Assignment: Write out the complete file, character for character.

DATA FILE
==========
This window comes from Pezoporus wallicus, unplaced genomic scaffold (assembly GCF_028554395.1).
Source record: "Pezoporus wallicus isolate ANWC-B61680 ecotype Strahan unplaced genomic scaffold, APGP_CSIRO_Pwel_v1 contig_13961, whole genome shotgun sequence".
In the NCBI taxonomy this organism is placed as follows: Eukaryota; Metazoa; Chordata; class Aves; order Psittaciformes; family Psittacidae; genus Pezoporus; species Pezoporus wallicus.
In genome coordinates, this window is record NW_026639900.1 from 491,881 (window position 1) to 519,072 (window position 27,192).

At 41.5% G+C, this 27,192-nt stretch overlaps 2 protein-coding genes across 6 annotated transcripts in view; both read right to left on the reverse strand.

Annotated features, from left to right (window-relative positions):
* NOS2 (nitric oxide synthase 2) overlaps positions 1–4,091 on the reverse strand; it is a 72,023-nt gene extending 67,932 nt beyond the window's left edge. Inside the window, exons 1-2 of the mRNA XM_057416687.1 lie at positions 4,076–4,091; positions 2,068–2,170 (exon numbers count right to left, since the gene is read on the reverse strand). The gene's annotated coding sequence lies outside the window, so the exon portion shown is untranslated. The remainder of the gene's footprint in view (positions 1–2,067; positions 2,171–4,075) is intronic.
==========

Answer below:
This window comes from Pezoporus wallicus, unplaced genomic scaffold (assembly GCF_028554395.1).
Source record: "Pezoporus wallicus isolate ANWC-B61680 ecotype Strahan unplaced genomic scaffold, APGP_CSIRO_Pwel_v1 contig_13961, whole genome shotgun sequence".
In the NCBI taxonomy this organism is placed as follows: Eukaryota; Metazoa; Chordata; class Aves; order Psittaciformes; family Psittacidae; genus Pezoporus; species Pezoporus wallicus.
In genome coordinates, this window is record NW_026639900.1 from 491,881 (window position 1) to 519,072 (window position 27,192).

At 41.5% G+C, this 27,192-nt stretch overlaps 2 protein-coding genes across 6 annotated transcripts in view; both read right to left on the reverse strand.

Annotated features, from left to right (window-relative positions):
* NOS2 (nitric oxide synthase 2) overlaps positions 1–4,091 on the reverse strand; it is a 72,023-nt gene extending 67,932 nt beyond the window's left edge. Inside the window, exons 1-2 of the mRNA XM_057416687.1 lie at positions 4,076–4,091; positions 2,068–2,170 (exon numbers count right to left, since the gene is read on the reverse strand). The gene's annotated coding sequence lies outside the window, so the exon portion shown is untranslated. The remainder of the gene's footprint in view (positions 1–2,067; positions 2,171–4,075) is intronic.